On October 14 Google announced that it would be shutting down Google Buzz, and the internet yawned.
When Google Buzz launched back in February 2010 many people thought that it was meant to be competition for social media giants Facebook, or Twitter, or something. It never really caught on with the general public, and had its share of problems during its short life.
A big problem that Google Buzz had at the outset was with user privacy. Instead of asking users about the specific details of their account that they wanted to disclose, Google Buzz would automatically list the names of each user’s contacts that they chatted with or sent emails to. Another big problem was that the version of the service for mobiule phones automatically would publish the location from where posts were made.
Fortunately this was addressed fairly quickly, but there was a lot of bad publicity generated over these privacy concerns. Many people wondered what Google was thinking by making a feature like publically disclosing a list of a user’s contacts opt-out. Any good marketer will tell you that you can gain favour by asking your subscribers if they want to opt-in to a feature, but rarely is there any advantage to demanding that they opt-out. This is especially true in matters of privacy.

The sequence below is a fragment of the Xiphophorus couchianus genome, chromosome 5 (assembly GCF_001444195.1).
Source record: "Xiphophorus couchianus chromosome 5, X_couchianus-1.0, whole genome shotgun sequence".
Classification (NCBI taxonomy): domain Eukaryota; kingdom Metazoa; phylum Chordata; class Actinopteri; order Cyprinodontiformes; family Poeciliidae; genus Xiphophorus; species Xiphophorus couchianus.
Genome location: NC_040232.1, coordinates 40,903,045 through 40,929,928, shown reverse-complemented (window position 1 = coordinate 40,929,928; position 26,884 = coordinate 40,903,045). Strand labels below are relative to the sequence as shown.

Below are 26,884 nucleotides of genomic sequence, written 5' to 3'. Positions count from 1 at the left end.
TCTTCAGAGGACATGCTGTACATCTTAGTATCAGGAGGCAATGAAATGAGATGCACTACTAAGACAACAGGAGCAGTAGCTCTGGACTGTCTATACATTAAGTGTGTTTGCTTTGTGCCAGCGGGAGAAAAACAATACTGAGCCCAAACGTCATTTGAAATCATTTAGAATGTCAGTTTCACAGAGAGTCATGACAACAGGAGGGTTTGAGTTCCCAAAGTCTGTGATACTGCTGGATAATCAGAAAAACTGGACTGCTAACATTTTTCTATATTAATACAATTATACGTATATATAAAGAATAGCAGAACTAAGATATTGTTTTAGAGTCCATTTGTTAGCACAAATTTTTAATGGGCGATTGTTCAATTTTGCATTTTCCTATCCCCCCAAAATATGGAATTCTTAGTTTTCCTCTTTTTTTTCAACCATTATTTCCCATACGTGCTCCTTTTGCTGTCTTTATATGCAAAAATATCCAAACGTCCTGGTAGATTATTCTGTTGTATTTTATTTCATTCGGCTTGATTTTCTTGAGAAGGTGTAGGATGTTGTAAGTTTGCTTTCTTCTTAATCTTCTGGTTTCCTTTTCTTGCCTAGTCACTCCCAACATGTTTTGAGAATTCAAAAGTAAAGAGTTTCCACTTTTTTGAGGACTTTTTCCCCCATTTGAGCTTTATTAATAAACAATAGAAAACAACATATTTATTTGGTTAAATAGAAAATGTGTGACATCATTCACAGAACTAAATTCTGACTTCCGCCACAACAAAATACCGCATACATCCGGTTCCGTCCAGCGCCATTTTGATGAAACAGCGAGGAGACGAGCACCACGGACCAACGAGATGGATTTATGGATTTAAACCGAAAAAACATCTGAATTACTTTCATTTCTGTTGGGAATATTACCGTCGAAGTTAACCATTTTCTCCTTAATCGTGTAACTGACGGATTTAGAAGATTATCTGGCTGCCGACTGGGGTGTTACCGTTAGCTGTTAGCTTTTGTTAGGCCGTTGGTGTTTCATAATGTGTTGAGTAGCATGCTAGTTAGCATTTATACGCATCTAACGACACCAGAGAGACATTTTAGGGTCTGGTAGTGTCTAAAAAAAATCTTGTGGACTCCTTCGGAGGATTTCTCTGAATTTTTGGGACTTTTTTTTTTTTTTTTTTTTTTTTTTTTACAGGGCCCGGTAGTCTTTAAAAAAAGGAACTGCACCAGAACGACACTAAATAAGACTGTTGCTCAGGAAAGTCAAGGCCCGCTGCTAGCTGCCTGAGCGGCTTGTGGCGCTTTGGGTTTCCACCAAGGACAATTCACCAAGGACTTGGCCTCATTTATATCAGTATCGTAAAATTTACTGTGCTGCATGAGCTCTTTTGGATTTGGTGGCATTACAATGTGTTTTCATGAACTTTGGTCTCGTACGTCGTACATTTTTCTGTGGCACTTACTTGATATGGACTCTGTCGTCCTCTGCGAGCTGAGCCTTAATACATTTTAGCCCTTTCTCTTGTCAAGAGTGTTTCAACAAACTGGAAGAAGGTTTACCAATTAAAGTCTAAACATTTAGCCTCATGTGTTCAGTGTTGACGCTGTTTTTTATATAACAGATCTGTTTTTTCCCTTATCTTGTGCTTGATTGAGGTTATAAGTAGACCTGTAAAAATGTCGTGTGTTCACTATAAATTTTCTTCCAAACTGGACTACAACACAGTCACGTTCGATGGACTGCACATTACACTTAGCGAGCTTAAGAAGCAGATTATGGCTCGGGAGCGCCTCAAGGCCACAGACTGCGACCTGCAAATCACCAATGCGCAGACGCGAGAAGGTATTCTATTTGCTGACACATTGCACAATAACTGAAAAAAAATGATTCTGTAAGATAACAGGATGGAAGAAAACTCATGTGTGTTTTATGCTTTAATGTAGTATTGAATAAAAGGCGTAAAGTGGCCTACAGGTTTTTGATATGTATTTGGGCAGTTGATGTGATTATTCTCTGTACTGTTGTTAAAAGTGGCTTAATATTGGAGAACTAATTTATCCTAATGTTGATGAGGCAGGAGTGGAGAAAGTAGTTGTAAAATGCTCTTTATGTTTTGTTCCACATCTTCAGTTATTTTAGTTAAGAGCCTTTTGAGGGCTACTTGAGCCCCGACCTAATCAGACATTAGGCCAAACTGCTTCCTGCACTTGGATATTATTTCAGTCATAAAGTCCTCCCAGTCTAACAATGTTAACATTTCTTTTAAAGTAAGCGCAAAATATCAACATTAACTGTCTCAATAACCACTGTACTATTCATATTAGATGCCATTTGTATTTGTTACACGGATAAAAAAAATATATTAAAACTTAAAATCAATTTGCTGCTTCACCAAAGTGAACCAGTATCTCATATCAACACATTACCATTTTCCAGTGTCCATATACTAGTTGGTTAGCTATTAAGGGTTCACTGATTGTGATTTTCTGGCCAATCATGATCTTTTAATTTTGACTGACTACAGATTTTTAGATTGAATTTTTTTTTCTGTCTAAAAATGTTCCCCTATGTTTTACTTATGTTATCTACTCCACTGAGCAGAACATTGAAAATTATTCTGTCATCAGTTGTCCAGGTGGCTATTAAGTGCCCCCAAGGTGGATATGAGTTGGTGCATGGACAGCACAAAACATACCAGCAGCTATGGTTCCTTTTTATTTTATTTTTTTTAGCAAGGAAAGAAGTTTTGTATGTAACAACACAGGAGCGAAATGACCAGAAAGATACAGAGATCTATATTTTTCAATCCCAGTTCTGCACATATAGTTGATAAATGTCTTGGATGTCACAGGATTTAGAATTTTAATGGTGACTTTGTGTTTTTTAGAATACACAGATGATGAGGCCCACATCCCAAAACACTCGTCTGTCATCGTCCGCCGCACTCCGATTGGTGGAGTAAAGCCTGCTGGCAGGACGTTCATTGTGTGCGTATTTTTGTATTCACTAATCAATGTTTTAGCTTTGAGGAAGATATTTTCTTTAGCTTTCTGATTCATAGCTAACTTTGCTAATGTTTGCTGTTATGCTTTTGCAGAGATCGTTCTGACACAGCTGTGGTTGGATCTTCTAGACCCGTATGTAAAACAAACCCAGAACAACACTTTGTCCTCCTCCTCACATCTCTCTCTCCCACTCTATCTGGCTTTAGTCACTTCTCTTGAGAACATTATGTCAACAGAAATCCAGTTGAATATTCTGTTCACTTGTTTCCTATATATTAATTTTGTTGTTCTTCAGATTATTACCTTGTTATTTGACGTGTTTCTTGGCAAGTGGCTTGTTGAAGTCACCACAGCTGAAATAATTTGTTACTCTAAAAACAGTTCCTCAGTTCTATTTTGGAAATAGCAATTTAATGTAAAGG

Google has launched many great products in the past. One that immediately comes to mind is Google Earth, which was developed from software that one of their aquisitions published. In that case they took a little known product called Keyhole and made it better. With Google Buzz it seems that they were not so much trying to provide a service, rather they were trying to compete head-to-head with social media giants Facebook and Twitter. Sadly, they failed with Google Buzz.
Only time will tell if Google Plus will follow in the footsteps of Google Buzz. Hopefully this won’t be the case and people will start to embrace it the way that they have Google’s other great products.